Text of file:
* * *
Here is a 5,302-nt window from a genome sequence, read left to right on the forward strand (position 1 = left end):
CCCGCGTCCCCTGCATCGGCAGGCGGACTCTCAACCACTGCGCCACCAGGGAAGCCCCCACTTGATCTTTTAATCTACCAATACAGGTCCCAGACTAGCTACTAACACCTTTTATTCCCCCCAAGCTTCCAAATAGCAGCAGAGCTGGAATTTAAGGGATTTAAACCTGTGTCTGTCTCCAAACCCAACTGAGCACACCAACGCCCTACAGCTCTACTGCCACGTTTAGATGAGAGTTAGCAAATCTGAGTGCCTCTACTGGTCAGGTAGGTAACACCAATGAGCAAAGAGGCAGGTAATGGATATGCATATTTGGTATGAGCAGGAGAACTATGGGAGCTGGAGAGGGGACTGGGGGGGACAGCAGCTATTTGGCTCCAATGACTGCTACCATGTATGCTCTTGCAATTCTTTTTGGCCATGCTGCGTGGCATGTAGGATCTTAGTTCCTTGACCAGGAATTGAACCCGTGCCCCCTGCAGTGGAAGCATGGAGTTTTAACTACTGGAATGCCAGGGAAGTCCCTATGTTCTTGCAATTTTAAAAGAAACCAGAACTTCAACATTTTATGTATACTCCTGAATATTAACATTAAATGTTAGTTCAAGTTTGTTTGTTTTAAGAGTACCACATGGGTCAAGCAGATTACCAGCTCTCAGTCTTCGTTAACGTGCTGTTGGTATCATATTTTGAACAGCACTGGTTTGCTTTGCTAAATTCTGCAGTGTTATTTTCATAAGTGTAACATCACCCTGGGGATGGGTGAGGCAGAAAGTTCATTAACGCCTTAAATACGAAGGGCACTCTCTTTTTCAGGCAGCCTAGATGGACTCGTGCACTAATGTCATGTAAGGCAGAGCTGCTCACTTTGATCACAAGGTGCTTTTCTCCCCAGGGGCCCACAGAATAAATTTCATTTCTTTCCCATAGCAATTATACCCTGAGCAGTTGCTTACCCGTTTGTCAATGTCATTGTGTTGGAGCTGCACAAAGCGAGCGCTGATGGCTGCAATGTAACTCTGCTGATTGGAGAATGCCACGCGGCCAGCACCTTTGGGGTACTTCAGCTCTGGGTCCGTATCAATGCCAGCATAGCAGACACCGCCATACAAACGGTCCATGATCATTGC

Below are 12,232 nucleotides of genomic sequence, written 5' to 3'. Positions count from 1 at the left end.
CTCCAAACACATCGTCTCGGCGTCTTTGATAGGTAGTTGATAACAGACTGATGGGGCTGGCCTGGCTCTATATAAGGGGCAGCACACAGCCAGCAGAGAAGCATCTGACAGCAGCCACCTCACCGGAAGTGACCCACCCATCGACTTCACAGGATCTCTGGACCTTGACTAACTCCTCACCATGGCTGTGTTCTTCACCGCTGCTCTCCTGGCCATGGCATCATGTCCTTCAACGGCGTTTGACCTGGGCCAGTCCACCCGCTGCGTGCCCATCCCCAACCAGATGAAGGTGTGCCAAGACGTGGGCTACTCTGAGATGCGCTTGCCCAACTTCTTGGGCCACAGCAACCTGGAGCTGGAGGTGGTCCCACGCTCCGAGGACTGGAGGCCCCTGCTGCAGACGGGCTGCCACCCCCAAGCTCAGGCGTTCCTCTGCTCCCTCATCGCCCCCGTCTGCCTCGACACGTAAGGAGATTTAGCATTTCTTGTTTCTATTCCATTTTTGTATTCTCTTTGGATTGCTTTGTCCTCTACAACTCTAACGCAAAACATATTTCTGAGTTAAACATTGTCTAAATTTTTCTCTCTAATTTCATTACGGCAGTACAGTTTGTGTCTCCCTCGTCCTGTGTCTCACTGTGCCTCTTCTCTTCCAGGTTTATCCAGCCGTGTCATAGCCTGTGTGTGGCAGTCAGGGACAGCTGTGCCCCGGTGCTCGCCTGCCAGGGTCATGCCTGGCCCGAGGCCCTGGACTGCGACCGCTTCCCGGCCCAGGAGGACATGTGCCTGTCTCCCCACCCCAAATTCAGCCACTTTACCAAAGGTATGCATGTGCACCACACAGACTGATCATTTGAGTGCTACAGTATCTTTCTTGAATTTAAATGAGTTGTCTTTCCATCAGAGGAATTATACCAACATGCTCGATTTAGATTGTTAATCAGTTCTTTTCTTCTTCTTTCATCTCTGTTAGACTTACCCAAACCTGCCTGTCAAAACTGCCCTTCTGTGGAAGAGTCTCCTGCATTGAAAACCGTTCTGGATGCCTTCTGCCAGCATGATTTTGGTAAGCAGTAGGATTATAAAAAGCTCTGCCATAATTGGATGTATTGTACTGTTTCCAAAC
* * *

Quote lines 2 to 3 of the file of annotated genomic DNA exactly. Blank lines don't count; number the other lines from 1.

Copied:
CCCGCGTCCCCTGCATCGGCAGGCGGACTCTCAACCACTGCGCCACCAGGGAAGCCCCCACTTGATCTTTTAATCTACCAATACAGGTCCCAGACTAGCTACTAACACCTTTTATTCCCCCCAAGCTTCCAAATAGCAGCAGAGCTGGAATTTAAGGGATTTAAACCTGTGTCTGTCTCCAAACCCAACTGAGCACACCAACGCCCTACAGCTCTACTGCCACGTTTAGATGAGAGTTAGCAAATCTGAGTGCCTCTACTGGTCAGGTAGGTAACACCAATGAGCAAAGAGGCAGGTAATGGATATGCATATTTGGTATGAGCAGGAGAACTATGGGAGCTGGAGAGGGGACTGGGGGGGACAGCAGCTATTTGGCTCCAATGACTGCTACCATGTATGCTCTTGCAATTCTTTTTGGCCATGCTGCGTGGCATGTAGGATCTTAGTTCCTTGACCAGGAATTGAACCCGTGCCCCCTGCAGTGGAAGCATGGAGTTTTAACTACTGGAATGCCAGGGAAGTCCCTATGTTCTTGCAATTTTAAAAGAAACCAGAACTTCAACATTTTATGTATACTCCTGAATATTAACATTAAATGTTAGTTCAAGTTTGTTTGTTTTAAGAGTACCACATGGGTCAAGCAGATTACCAGCTCTCAGTCTTCGTTAACGTGCTGTTGGTATCATATTTTGAACAGCACTGGTTTGCTTTGCTAAATTCTGCAGTGTTATTTTCATAAGTGTAACATCACCCTGGGGATGGGTGAGGCAGAAAGTTCATTAACGCCTTAAATACGAAGGGCACTCTCTTTTTCAGGCAGCCTAGATGGACTCGTGCACTAATGTCATGTAAGGCAGAGCTGCTCACTTTGATCACAAGGTGCTTTTCTCCCCAGGGGCCCACAGAATAAATTTCATTTCTTTCCCATAGCAATTATACCCTGAGCAGTTGCTTACCCGTTTGTCAATGTCATTGTGTTGGAGCTGCACAAAGCGAGCGCTGATGGCTGCAATGTAACTCTGCTGATTGGAGAATGCCACGCGGCCAGCACCTTTGGGGTACTTCAGCTCTGGGTCCGTATCAATGCCAGCATAGCAGACACCGCCATACAAACGGTCCATGATCATTGC

Below are 12,232 nucleotides of genomic sequence, written 5' to 3'. Positions count from 1 at the left end.